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What is a Vasospasm?

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  • Written By: Mary McMahon
  • Edited By: O. Wallace
  • Last Modified Date: 12 October 2018
  • Copyright Protected:
    2003-2018
    Conjecture Corporation
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A vasospasm is an event in which a blood vessel spasms, constricting and narrowing the lumen or opening inside the vessel. There are a number of things which can cause vasospasm. Some people are predisposed to it and may experience it in response to a wide variety of stimuli, or at random. In other cases, an ongoing medical issue puts someone at risk for vasospasm. Sometimes, blood vessels spasm at random and it is not possible to determine a cause.

The primary concern with vasospasm is that when the vessel constricts, it limits the flow of blood. The tissue served by the vessel can experience ischemia, a limitation in blood supply which in turn reduces the amount of oxygen and nutrients available. If ischemia is prolonged, tissue death can occur. This can be especially problematic in the brain and heart muscle, where tissue death can lead to serious complications such as heart attacks.

Cerebral vasospasm often occurs as a result of a ruptured aneurysm. For reasons which are as yet unknown, as much as two weeks after a rupture and hemorrhage, patients can experience vasospasm. Spasms are also associated with atherosclerosis, especially around the heart, and with certain congenital conditions like Reynaud's syndrome. People of low body mass can also be at risk for vasospasm.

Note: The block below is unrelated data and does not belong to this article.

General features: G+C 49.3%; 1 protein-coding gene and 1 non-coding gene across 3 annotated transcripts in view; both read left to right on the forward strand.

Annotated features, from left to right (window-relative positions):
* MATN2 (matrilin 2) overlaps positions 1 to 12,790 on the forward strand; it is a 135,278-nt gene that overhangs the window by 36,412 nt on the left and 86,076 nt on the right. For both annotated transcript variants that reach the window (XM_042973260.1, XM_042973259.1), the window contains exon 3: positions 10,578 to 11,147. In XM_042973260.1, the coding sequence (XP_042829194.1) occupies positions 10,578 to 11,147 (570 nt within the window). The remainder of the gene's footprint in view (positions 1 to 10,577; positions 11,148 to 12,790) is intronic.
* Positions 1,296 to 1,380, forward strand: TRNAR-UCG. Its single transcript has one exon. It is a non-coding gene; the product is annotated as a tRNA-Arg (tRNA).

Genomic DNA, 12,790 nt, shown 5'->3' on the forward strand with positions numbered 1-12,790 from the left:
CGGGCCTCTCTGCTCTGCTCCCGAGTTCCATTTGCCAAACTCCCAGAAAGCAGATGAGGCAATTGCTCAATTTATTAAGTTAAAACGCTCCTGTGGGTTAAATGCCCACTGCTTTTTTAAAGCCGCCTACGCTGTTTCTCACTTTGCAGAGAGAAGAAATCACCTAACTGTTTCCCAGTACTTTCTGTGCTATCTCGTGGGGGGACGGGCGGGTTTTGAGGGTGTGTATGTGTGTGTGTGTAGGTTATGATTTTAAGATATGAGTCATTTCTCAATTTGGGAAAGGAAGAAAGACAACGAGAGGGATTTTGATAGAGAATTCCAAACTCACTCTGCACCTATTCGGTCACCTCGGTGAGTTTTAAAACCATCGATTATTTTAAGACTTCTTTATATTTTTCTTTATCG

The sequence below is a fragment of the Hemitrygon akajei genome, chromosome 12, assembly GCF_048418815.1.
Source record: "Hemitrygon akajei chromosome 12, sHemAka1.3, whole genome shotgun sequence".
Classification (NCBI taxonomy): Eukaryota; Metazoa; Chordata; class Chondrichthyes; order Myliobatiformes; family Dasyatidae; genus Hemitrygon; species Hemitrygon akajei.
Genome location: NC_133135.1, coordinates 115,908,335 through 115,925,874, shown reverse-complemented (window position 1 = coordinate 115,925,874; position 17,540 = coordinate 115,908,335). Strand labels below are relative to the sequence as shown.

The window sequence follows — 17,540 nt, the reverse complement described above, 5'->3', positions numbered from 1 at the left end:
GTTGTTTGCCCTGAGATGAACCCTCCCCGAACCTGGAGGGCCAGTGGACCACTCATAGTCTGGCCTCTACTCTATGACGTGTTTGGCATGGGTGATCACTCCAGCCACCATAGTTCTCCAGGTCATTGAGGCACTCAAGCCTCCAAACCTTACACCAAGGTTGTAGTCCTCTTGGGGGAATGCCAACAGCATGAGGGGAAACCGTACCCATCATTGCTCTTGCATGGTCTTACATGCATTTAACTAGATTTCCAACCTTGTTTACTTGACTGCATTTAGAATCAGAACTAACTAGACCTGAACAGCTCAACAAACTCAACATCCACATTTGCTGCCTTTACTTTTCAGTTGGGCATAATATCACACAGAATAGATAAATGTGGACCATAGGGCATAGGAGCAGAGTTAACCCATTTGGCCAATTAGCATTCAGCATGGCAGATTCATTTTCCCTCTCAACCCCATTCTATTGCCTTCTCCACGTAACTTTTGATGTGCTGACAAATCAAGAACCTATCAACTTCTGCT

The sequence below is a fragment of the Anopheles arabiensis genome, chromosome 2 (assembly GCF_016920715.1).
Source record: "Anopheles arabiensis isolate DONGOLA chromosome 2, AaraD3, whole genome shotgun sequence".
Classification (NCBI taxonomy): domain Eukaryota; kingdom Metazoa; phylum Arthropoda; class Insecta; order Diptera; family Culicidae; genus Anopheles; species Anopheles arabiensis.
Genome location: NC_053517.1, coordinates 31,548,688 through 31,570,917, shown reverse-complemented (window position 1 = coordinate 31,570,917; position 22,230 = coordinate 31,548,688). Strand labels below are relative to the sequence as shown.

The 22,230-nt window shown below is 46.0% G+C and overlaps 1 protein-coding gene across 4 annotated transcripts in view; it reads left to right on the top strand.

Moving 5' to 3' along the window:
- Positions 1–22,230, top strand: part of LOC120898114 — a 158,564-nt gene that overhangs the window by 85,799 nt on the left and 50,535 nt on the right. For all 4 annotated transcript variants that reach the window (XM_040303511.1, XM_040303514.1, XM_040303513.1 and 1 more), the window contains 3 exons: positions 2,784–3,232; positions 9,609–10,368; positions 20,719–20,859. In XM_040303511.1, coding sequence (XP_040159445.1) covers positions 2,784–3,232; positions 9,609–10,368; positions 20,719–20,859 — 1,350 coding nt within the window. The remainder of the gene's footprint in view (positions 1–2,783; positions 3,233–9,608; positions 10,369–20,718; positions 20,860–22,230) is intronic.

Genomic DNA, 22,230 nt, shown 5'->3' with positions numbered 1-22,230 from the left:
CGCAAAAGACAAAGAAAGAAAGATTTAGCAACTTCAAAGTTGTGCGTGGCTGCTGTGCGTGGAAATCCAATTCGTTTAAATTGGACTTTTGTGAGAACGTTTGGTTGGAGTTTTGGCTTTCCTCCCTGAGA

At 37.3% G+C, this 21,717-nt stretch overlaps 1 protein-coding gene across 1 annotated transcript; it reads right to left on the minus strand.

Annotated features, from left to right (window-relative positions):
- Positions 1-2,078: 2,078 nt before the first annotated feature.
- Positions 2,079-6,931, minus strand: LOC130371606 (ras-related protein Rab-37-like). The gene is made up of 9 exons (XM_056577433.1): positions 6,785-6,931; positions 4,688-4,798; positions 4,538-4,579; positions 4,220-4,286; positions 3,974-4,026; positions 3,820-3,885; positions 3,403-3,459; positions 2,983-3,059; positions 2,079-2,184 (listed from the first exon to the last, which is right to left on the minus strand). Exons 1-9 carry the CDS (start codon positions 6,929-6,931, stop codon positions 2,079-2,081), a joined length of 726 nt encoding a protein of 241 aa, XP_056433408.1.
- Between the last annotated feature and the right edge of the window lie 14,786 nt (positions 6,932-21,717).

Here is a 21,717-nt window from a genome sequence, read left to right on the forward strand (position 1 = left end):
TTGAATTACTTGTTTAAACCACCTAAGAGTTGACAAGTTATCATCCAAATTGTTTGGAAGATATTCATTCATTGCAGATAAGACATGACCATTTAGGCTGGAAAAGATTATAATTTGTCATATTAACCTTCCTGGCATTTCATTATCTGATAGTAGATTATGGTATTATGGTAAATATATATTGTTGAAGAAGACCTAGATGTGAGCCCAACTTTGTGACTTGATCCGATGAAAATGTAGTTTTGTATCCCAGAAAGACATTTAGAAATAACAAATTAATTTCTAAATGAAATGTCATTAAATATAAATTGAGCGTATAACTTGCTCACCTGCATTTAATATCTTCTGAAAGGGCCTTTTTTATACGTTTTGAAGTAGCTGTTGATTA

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For someone who is prone to vasospasm, there are treatments available. Certain medications can be used to block the chemical signals which tell the blood vessels to clamp down. However, not all of these drugs can be used in the long term, and there are some potential risks and complications which vary, depending on the drug, but must be considered before starting drug therapy.

It is also possible to fit a stent so that blood flow cannot be occluded by vasospasm. This ensures that even if a vessel does start to spasm, it will remain open enough that ischemia will not occur in the tissue which the vessel is supposed to supply.

There are steps which can be taken to prevent spasms in blood vessels in some cases. For example, treating aneurysms before they rupture will reduce the risk, and also prevent damage which can occur as a result of a burst aneurysm. Preventing atherosclerosis can also help to limit the possibility of vasospasm, in addition to promoting good cardiovascular health in general. People with a family history of such problems may want to take more aggressive preventative steps for safety.

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